Loggia - Approximate Cost

Antinello Image
09/13/2011 - 03:33

Anybody have any experience of having a loggia (tiled roof/brick supports) added to their property and what the costs were?



If you could entertain the idea of wooden major support columns it would cost a lot less...you wouldn't need to involve geometras, structural enginers, geologists, the provincia etc etc whose professional fees would far exceed the cost of the proposed loggia! It could also be considered a 'temporary' structure thus absolving you from any increases in ICI or catastal registration fees.

Whether it is in wood or tiled may or may not affect the 'temporaneita' of the structure - but basically a loggia is a permanent structure and you will need a concessione to do it.   You will have a metrage that is around 30% of your overall cuabtura that you can use without running into problems, as it is technically a verandah.  Again, this all depends where you live.  it will cost the same as an extension of the same area but without the windows....nd you need a professionista to do all the paperwork. 

Thanks for this Ram. Am surprised at your prediction re costs. Had assumed it would be considerably cheaper as no foundations/walls/flooring etc required.

In reply to by Antinello

The whole thing about whether it is 'temporary' is a bit political. Ram is strictly correct (though there are also different rules depending on your comune/land status) but the 'average Italian' will consider the costs of making 'a loggia' legitimately, or throwing up a shade structure and enjoying the shade for as long as it takes some catastal CCTV to challenge it. (The thought process goes "if it costs me a couple of thou I can demolish it to 'clear myself'. If I build it with all the structural cr@p it will cost me twelve thou", and I don't have twelve thou.)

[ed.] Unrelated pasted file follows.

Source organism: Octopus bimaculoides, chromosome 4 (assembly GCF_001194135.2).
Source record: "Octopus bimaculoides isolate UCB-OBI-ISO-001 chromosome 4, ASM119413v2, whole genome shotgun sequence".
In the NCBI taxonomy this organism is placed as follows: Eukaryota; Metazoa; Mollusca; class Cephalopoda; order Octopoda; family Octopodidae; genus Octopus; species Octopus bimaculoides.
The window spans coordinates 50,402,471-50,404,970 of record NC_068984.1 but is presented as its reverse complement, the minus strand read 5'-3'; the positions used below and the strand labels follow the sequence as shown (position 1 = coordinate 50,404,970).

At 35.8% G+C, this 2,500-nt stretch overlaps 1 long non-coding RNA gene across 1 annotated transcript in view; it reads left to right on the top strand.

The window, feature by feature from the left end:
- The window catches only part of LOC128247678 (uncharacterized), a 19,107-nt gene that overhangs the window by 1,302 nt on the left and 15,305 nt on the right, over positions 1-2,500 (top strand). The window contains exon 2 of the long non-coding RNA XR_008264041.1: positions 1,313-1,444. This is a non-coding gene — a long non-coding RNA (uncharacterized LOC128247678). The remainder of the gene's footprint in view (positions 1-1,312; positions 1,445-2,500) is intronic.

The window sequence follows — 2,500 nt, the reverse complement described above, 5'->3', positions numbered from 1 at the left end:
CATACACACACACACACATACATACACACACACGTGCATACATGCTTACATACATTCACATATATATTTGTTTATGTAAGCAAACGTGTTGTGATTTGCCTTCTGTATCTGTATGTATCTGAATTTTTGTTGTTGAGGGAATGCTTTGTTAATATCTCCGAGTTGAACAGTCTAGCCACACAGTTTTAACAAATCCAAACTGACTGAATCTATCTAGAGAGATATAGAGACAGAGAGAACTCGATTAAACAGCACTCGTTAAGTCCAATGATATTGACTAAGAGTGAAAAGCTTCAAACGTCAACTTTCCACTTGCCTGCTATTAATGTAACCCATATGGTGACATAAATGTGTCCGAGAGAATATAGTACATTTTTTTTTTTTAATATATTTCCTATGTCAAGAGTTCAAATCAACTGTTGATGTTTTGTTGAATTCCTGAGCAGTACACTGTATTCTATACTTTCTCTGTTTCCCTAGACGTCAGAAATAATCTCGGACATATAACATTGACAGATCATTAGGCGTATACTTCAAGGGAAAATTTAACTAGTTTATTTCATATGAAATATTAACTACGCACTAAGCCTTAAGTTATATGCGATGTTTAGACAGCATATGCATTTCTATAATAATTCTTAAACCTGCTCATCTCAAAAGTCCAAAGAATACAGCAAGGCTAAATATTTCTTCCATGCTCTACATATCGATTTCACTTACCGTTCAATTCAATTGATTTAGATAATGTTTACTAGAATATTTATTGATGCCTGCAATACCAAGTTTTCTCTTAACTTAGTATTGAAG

Well, regarding foundations - when i did mine, I was advised to bung down 20cm of reinforced concrete base, I did have little walls and a floor - and it had a cotto floor - so not the cheapest.  But it all depends what you want and how you do it.   I suppose if you left it lets say lawn for the floor then you could do without permissions...  I was always told that if a building had a bolt in it then it was temporary, in the sense it could be dismantled.  However, recently even a caravan has been classed as permanent and you need a licence to put one in a cantiere.  A wooden shed is permanent in come cases but a bloody great Dutch barn is temporary.  It all depends - but its worth doing it properly and choosing well would bring down the cost substantially.

we were told if  a structure had a concrete base  ( ie a garden shed)  it was permanent and for loggias if it had a solid roof it was regarded as permanent. I suppose that could be why you see some with sailcloth type coverings. However, as has been suggested, I suspect it varies from comune to comune and  if you want to be legal you need to check locally for their own particular interpretation of the rules.